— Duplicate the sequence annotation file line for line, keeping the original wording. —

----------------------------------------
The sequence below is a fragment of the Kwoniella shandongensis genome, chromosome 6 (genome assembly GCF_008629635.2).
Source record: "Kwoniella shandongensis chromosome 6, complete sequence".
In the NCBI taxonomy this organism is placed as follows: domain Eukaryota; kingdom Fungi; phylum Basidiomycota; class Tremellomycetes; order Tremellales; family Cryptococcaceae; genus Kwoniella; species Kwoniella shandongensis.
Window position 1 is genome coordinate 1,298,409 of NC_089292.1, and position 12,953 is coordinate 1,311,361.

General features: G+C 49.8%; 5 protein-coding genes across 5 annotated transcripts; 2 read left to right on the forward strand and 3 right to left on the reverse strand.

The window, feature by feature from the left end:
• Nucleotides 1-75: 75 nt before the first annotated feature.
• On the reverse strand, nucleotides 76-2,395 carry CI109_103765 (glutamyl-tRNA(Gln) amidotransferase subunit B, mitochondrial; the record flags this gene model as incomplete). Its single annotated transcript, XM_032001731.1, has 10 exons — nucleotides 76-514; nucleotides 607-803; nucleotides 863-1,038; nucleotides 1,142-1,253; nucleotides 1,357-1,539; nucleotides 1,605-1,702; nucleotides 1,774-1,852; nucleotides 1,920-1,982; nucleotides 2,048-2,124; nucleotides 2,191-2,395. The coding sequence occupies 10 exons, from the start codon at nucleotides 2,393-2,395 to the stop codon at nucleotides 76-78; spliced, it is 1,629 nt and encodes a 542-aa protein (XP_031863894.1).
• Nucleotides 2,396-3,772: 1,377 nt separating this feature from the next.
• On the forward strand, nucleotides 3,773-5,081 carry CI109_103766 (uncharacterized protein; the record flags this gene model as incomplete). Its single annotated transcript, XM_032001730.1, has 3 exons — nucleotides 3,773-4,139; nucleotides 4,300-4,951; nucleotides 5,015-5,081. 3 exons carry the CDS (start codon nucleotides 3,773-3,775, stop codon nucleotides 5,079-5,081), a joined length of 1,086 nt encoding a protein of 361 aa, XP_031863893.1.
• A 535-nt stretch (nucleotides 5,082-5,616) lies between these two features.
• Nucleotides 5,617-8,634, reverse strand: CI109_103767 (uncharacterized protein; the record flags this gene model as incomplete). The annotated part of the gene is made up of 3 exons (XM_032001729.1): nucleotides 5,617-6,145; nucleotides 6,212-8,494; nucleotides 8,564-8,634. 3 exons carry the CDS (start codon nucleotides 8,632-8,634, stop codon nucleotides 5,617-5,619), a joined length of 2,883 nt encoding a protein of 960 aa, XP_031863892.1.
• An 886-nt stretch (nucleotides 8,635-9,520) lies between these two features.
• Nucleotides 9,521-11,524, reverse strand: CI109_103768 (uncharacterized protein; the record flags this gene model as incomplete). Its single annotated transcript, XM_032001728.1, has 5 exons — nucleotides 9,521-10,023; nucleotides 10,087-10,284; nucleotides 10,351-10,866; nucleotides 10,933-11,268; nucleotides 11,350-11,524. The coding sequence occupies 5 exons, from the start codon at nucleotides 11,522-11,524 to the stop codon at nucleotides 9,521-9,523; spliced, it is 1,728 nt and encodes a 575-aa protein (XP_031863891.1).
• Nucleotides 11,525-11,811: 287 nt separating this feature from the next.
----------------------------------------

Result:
The sequence below is a fragment of the Kwoniella shandongensis genome, chromosome 6 (genome assembly GCF_008629635.2).
Source record: "Kwoniella shandongensis chromosome 6, complete sequence".
In the NCBI taxonomy this organism is placed as follows: domain Eukaryota; kingdom Fungi; phylum Basidiomycota; class Tremellomycetes; order Tremellales; family Cryptococcaceae; genus Kwoniella; species Kwoniella shandongensis.
Window position 1 is genome coordinate 1,298,409 of NC_089292.1, and position 12,953 is coordinate 1,311,361.

General features: G+C 49.8%; 5 protein-coding genes across 5 annotated transcripts; 2 read left to right on the forward strand and 3 right to left on the reverse strand.

The window, feature by feature from the left end:
• Nucleotides 1-75: 75 nt before the first annotated feature.
• On the reverse strand, nucleotides 76-2,395 carry CI109_103765 (glutamyl-tRNA(Gln) amidotransferase subunit B, mitochondrial; the record flags this gene model as incomplete). Its single annotated transcript, XM_032001731.1, has 10 exons — nucleotides 76-514; nucleotides 607-803; nucleotides 863-1,038; nucleotides 1,142-1,253; nucleotides 1,357-1,539; nucleotides 1,605-1,702; nucleotides 1,774-1,852; nucleotides 1,920-1,982; nucleotides 2,048-2,124; nucleotides 2,191-2,395. The coding sequence occupies 10 exons, from the start codon at nucleotides 2,393-2,395 to the stop codon at nucleotides 76-78; spliced, it is 1,629 nt and encodes a 542-aa protein (XP_031863894.1).
• Nucleotides 2,396-3,772: 1,377 nt separating this feature from the next.
• On the forward strand, nucleotides 3,773-5,081 carry CI109_103766 (uncharacterized protein; the record flags this gene model as incomplete). Its single annotated transcript, XM_032001730.1, has 3 exons — nucleotides 3,773-4,139; nucleotides 4,300-4,951; nucleotides 5,015-5,081. 3 exons carry the CDS (start codon nucleotides 3,773-3,775, stop codon nucleotides 5,079-5,081), a joined length of 1,086 nt encoding a protein of 361 aa, XP_031863893.1.
• A 535-nt stretch (nucleotides 5,082-5,616) lies between these two features.
• Nucleotides 5,617-8,634, reverse strand: CI109_103767 (uncharacterized protein; the record flags this gene model as incomplete). The annotated part of the gene is made up of 3 exons (XM_032001729.1): nucleotides 5,617-6,145; nucleotides 6,212-8,494; nucleotides 8,564-8,634. 3 exons carry the CDS (start codon nucleotides 8,632-8,634, stop codon nucleotides 5,617-5,619), a joined length of 2,883 nt encoding a protein of 960 aa, XP_031863892.1.
• An 886-nt stretch (nucleotides 8,635-9,520) lies between these two features.
• Nucleotides 9,521-11,524, reverse strand: CI109_103768 (uncharacterized protein; the record flags this gene model as incomplete). Its single annotated transcript, XM_032001728.1, has 5 exons — nucleotides 9,521-10,023; nucleotides 10,087-10,284; nucleotides 10,351-10,866; nucleotides 10,933-11,268; nucleotides 11,350-11,524. The coding sequence occupies 5 exons, from the start codon at nucleotides 11,522-11,524 to the stop codon at nucleotides 9,521-9,523; spliced, it is 1,728 nt and encodes a 575-aa protein (XP_031863891.1).
• Nucleotides 11,525-11,811: 287 nt separating this feature from the next.